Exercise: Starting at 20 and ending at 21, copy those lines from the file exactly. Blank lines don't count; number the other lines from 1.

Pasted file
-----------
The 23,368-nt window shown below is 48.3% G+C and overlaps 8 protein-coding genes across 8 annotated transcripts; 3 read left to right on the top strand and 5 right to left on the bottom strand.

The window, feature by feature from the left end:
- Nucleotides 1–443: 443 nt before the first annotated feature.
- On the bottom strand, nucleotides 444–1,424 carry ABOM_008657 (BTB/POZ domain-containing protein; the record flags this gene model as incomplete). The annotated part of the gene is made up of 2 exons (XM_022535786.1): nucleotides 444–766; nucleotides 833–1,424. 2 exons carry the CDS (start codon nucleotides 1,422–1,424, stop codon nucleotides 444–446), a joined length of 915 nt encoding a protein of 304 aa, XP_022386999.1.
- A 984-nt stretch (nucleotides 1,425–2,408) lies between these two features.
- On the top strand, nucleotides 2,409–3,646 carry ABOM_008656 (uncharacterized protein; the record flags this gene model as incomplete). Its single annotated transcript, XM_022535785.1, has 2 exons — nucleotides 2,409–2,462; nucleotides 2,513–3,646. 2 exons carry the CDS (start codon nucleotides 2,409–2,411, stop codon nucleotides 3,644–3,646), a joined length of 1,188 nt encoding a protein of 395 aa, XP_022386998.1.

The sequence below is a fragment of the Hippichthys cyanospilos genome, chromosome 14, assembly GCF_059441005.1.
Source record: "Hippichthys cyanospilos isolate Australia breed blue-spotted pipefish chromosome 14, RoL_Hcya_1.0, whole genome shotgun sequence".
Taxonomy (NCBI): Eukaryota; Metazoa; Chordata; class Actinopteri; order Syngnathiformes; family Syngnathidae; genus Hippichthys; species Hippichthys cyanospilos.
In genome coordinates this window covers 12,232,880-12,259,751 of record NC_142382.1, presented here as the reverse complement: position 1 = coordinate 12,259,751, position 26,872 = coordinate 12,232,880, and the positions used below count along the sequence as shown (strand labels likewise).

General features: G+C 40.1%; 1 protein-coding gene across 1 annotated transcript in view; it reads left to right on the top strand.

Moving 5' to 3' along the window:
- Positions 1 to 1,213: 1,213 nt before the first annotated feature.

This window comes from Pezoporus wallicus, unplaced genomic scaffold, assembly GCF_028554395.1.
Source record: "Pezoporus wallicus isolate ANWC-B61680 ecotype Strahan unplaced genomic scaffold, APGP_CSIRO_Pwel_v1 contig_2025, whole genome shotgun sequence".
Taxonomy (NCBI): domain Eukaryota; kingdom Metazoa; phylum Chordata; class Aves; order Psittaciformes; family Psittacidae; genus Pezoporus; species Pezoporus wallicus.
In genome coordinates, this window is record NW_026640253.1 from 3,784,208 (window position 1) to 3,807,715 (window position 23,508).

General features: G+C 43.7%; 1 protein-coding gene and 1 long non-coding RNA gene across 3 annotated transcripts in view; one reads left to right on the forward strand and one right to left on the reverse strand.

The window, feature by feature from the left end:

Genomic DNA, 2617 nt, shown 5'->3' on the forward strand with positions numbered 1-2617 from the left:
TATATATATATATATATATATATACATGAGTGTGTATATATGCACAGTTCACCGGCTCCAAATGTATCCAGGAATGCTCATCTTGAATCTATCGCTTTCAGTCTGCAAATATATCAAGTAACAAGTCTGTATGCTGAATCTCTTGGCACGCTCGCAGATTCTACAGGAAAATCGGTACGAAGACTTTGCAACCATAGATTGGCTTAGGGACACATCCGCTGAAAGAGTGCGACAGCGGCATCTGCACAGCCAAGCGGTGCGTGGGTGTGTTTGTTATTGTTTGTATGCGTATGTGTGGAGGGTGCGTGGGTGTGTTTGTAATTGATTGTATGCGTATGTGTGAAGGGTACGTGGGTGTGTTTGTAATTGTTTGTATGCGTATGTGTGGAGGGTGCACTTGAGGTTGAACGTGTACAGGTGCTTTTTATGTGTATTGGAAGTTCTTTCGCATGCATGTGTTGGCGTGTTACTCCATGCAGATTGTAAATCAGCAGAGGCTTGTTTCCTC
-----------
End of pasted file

Genomic DNA, 2617 nt, shown 5'->3' on the forward strand with positions numbered 1-2617 from the left:
TATATATATATATATATATATATACATGAGTGTGTATATATGCACAGTTCACCGGCTCCAAATGTATCCAGGAATGCTCATCTTGAATCTATCGCTTTCAGTCTGCAAATATATCAAGTAACAAGTCTGTATGCTGAATCTCTTGGCACGCTCGCAGATTCTACAGGAAAATCGGTACGAAGACTTTGCAACCATAGATTGGCTTAGGGACACATCCGCTGAAAGAGTGCGACAGCGGCATCTGCACAGCCAAGCGGTGCGTGGGTGTGTTTGTTATTGTTTGTATGCGTATGTGTGGAGGGTGCGTGGGTGTGTTTGTAATTGATTGTATGCGTATGTGTGAAGGGTACGTGGGTGTGTTTGTAATTGTTTGTATGCGTATGTGTGGAGGGTGCACTTGAGGTTGAACGTGTACAGGTGCTTTTTATGTGTATTGGAAGTTCTTTCGCATGCATGTGTTGGCGTGTTACTCCATGCAGATTGTAAATCAGCAGAGGCTTGTTTCCTC